Buck converter control using an op amp instability simulation using Plecs

Thread Starter

AMANORA

Joined Sep 21, 2021
9
Good morning/ Evening. I am trying to design a buck converter. My requirments is that the closed loop output impedance is less than 0.2 across all frequencies till 20kHz.
So I designed everything on paper, just couldnt asses the closed loop output impedance. Trying now to simulate the whole converter with the feedback loop to assess my design. I added a PID and chose a phase margin of 45 degree, a gain of about 23 at10kHz which is the closed loop crossover frequency. Also designed an inverted zero at 1kHz.
The output of the pid is as in the ss downards with a gain of about 29db and a phase margin of 40degree which is close to what I designed.
My input voltage is 100, the output voltage is also 100. It;s like there is no switching taking place.
I looked at the time domain signal coming of the PID and I found that the error is very much greater than one which makes the duty cycle equal to one.
I would really appreciate any help. I have been stuck at this for three weeks now, I wish to move onto practical stuff but I am just unable since my simulations are shit to say the least lol.
 

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Papabravo

Joined Feb 24, 2006
17,240
I would backup a bit and build an unregulated buck converter with a fixed duty cycle. The output will have an average DC value close to the intended design value with some ripple. Take that working unregulated DC-DC converter and close the the loop to see the improvements. Like this for example.

1634665535280.png

I'm curious about why there are no component values on your schematic. Can you enlighten us?
 

Ian0

Joined Aug 7, 2020
3,754
Your design seems to be missing a high-side gate driver - you have a common-drain connected N-channel MOSFET. The gate voltage will have to swing from zero to 110V, and a comparator isn't going to do that for you.
This is an excellent article on compensating the feedback loop.
 

Thread Starter

AMANORA

Joined Sep 21, 2021
9
I would backup a bit and build an unregulated buck converter with a fixed duty cycle. The output will have an average DC value close to the intended design value with some ripple. Take that working unregulated DC-DC converter and close the the loop to see the improvements. Like this for example.

View attachment 250645

I'm curious about why there are no component values on your schematic. Can you enlighten us?
Hi, I made sure that the system is stable with the a fixed duty cycle which is 0.5 .
I will upload a ss with the values of the components right away.
 

Thread Starter

AMANORA

Joined Sep 21, 2021
9
I would backup a bit and build an unregulated buck converter with a fixed duty cycle. The output will have an average DC value close to the intended design value with some ripple. Take that working unregulated DC-DC converter and close the the loop to see the improvements. Like this for example.

View attachment 250645

I'm curious about why there are no component values on your schematic. Can you enlighten us?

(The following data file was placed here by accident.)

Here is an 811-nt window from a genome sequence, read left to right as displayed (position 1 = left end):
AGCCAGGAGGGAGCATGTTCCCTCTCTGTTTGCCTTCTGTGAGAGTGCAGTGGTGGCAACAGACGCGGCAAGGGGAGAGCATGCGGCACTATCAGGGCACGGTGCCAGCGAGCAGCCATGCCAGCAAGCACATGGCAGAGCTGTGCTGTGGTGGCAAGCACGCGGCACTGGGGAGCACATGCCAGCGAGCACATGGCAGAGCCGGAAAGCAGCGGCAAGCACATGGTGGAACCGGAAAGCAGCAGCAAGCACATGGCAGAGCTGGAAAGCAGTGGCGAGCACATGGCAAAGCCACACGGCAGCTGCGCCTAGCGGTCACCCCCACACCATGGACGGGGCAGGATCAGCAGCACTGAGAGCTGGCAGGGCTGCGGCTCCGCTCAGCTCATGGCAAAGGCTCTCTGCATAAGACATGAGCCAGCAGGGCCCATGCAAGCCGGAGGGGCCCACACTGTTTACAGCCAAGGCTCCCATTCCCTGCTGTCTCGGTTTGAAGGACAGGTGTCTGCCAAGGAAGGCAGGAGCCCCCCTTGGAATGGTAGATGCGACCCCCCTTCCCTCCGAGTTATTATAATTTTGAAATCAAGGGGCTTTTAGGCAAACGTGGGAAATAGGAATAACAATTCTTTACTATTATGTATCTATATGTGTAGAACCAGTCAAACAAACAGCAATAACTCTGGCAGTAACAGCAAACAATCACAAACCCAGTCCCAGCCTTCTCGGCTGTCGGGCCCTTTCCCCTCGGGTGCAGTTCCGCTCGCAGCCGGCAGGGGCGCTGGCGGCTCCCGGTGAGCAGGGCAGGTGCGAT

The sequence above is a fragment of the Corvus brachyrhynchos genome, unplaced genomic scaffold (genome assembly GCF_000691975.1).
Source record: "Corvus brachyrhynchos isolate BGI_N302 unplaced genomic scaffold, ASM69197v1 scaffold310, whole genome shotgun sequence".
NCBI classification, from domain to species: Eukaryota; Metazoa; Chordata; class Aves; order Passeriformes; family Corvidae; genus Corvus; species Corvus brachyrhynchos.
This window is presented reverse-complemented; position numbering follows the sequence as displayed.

Attachments

Thread Starter

AMANORA

Joined Sep 21, 2021
9
Your design seems to be missing a high-side gate driver - you have a common-drain connected N-channel MOSFET. The gate voltage will have to swing from zero to 110V, and a comparator isn't going to do that for you.
This is an excellent article on compensating the feedback loop.
I am reading the article as we speak. But I think this is not the case since the converter is working and behaving well without the feedback loop/ open loop mode.
 

Papabravo

Joined Feb 24, 2006
17,240
You are still trying to drive a high side P-channel FET from a comparator. What does the signal on the gate look like does it swing between 0 an 100 Volts? If so tha is one heckof a comparator.
 

Thread Starter

AMANORA

Joined Sep 21, 2021
9
You are still trying to drive a high side P-channel FET from a comparator. What does the signal on the gate look like does it swing between 0 an 100 Volts? If so tha is one heckof a comparator.
The comparator output voltage is 1 volt. Which really explains that there is no switching going on. I believe the main issue is the signal coming out of the PID controller. The time domain of it is ramping instead of oscillating around a fixed point ?. What is driving me insane is that the small signal model of it is somewhat accurate to my analytical design. I just dont understand what is happening.
 

Papabravo

Joined Feb 24, 2006
17,240
First step is to identify the source terminal of the P-channel FET. It should be the terminal connected to the +100V input. When the voltage on the GATE is EQUAL TO the voltage on the SOURCE, the FET is OFF. When the voltage on the GATE is lower than the voltage on the SOURCE the FET is ON. How much lower depends on the FET. It does not need to go all the way to ground. The rds(ON) and the Vds of the FET can be found in the datasheet.

I also question the notion that a buck converter should have the same output voltage as input voltage. There are DC-DC converter technologies where this is possible, but a buck converter is not one of them.

Recommendation: If you are confused about what is going on and why a textbook on Switch Mode Power Supplies might be a useful addition to your library.
 
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